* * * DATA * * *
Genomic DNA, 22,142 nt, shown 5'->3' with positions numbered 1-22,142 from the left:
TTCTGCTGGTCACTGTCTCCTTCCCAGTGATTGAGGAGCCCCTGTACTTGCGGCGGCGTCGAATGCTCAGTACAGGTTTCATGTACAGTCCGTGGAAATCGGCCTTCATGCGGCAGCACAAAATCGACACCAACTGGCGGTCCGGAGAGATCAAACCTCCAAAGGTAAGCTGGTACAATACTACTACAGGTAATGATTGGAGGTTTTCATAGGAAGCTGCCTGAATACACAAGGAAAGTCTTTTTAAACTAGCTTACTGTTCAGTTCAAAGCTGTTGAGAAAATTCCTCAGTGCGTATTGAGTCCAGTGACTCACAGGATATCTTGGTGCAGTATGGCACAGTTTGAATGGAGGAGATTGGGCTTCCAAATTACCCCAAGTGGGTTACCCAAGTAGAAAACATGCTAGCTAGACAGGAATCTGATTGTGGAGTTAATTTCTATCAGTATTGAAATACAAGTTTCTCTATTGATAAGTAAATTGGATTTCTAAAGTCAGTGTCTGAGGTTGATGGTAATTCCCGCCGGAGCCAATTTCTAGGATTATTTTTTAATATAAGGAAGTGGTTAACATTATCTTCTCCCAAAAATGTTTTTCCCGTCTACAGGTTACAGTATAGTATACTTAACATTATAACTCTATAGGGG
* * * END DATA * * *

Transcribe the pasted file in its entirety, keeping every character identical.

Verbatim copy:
Genomic DNA, 22,142 nt, shown 5'->3' with positions numbered 1-22,142 from the left:
TTCTGCTGGTCACTGTCTCCTTCCCAGTGATTGAGGAGCCCCTGTACTTGCGGCGGCGTCGAATGCTCAGTACAGGTTTCATGTACAGTCCGTGGAAATCGGCCTTCATGCGGCAGCACAAAATCGACACCAACTGGCGGTCCGGAGAGATCAAACCTCCAAAGGTAAGCTGGTACAATACTACTACAGGTAATGATTGGAGGTTTTCATAGGAAGCTGCCTGAATACACAAGGAAAGTCTTTTTAAACTAGCTTACTGTTCAGTTCAAAGCTGTTGAGAAAATTCCTCAGTGCGTATTGAGTCCAGTGACTCACAGGATATCTTGGTGCAGTATGGCACAGTTTGAATGGAGGAGATTGGGCTTCCAAATTACCCCAAGTGGGTTACCCAAGTAGAAAACATGCTAGCTAGACAGGAATCTGATTGTGGAGTTAATTTCTATCAGTATTGAAATACAAGTTTCTCTATTGATAAGTAAATTGGATTTCTAAAGTCAGTGTCTGAGGTTGATGGTAATTCCCGCCGGAGCCAATTTCTAGGATTATTTTTTAATATAAGGAAGTGGTTAACATTATCTTCTCCCAAAAATGTTTTTCCCGTCTACAGGTTACAGTATAGTATACTTAACATTATAACTCTATAGGGG